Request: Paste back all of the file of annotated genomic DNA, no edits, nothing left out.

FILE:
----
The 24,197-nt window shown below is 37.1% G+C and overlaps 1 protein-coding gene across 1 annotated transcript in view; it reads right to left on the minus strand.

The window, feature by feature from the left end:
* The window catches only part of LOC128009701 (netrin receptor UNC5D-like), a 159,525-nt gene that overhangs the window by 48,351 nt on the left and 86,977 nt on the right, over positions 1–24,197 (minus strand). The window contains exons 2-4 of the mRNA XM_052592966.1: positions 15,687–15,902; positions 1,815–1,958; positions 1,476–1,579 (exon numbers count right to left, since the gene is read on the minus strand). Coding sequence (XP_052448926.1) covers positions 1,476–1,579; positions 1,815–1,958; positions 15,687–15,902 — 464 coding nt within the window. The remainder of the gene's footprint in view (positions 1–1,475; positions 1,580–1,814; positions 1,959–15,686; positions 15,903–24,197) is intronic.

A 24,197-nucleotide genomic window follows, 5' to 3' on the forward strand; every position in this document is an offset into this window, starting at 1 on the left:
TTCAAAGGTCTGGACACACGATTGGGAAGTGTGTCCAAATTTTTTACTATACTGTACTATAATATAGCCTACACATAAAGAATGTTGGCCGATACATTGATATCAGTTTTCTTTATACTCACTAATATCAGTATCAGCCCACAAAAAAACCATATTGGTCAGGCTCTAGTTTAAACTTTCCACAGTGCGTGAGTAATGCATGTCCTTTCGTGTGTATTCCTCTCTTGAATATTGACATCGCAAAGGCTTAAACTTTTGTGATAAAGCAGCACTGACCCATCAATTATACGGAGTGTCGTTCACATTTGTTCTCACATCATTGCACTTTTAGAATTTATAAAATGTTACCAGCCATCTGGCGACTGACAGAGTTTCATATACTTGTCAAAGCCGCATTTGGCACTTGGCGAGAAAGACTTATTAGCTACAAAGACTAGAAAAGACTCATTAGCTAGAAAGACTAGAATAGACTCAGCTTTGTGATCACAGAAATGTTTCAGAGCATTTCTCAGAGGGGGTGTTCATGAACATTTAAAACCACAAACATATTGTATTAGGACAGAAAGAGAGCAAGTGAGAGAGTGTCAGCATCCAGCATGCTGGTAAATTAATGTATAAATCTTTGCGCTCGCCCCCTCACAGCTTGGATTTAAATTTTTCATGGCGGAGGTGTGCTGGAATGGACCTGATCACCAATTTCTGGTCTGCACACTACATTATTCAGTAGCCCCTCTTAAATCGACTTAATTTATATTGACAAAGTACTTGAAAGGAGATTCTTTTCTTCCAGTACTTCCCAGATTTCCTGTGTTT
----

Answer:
The 24,197-nt window shown below is 37.1% G+C and overlaps 1 protein-coding gene across 1 annotated transcript in view; it reads right to left on the minus strand.

The window, feature by feature from the left end:
* The window catches only part of LOC128009701 (netrin receptor UNC5D-like), a 159,525-nt gene that overhangs the window by 48,351 nt on the left and 86,977 nt on the right, over positions 1–24,197 (minus strand). The window contains exons 2-4 of the mRNA XM_052592966.1: positions 15,687–15,902; positions 1,815–1,958; positions 1,476–1,579 (exon numbers count right to left, since the gene is read on the minus strand). Coding sequence (XP_052448926.1) covers positions 1,476–1,579; positions 1,815–1,958; positions 15,687–15,902 — 464 coding nt within the window. The remainder of the gene's footprint in view (positions 1–1,475; positions 1,580–1,814; positions 1,959–15,686; positions 15,903–24,197) is intronic.

A 24,197-nucleotide genomic window follows, 5' to 3' on the forward strand; every position in this document is an offset into this window, starting at 1 on the left:
TTCAAAGGTCTGGACACACGATTGGGAAGTGTGTCCAAATTTTTTACTATACTGTACTATAATATAGCCTACACATAAAGAATGTTGGCCGATACATTGATATCAGTTTTCTTTATACTCACTAATATCAGTATCAGCCCACAAAAAAACCATATTGGTCAGGCTCTAGTTTAAACTTTCCACAGTGCGTGAGTAATGCATGTCCTTTCGTGTGTATTCCTCTCTTGAATATTGACATCGCAAAGGCTTAAACTTTTGTGATAAAGCAGCACTGACCCATCAATTATACGGAGTGTCGTTCACATTTGTTCTCACATCATTGCACTTTTAGAATTTATAAAATGTTACCAGCCATCTGGCGACTGACAGAGTTTCATATACTTGTCAAAGCCGCATTTGGCACTTGGCGAGAAAGACTTATTAGCTACAAAGACTAGAAAAGACTCATTAGCTAGAAAGACTAGAATAGACTCAGCTTTGTGATCACAGAAATGTTTCAGAGCATTTCTCAGAGGGGGTGTTCATGAACATTTAAAACCACAAACATATTGTATTAGGACAGAAAGAGAGCAAGTGAGAGAGTGTCAGCATCCAGCATGCTGGTAAATTAATGTATAAATCTTTGCGCTCGCCCCCTCACAGCTTGGATTTAAATTTTTCATGGCGGAGGTGTGCTGGAATGGACCTGATCACCAATTTCTGGTCTGCACACTACATTATTCAGTAGCCCCTCTTAAATCGACTTAATTTATATTGACAAAGTACTTGAAAGGAGATTCTTTTCTTCCAGTACTTCCCAGATTTCCTGTGTTT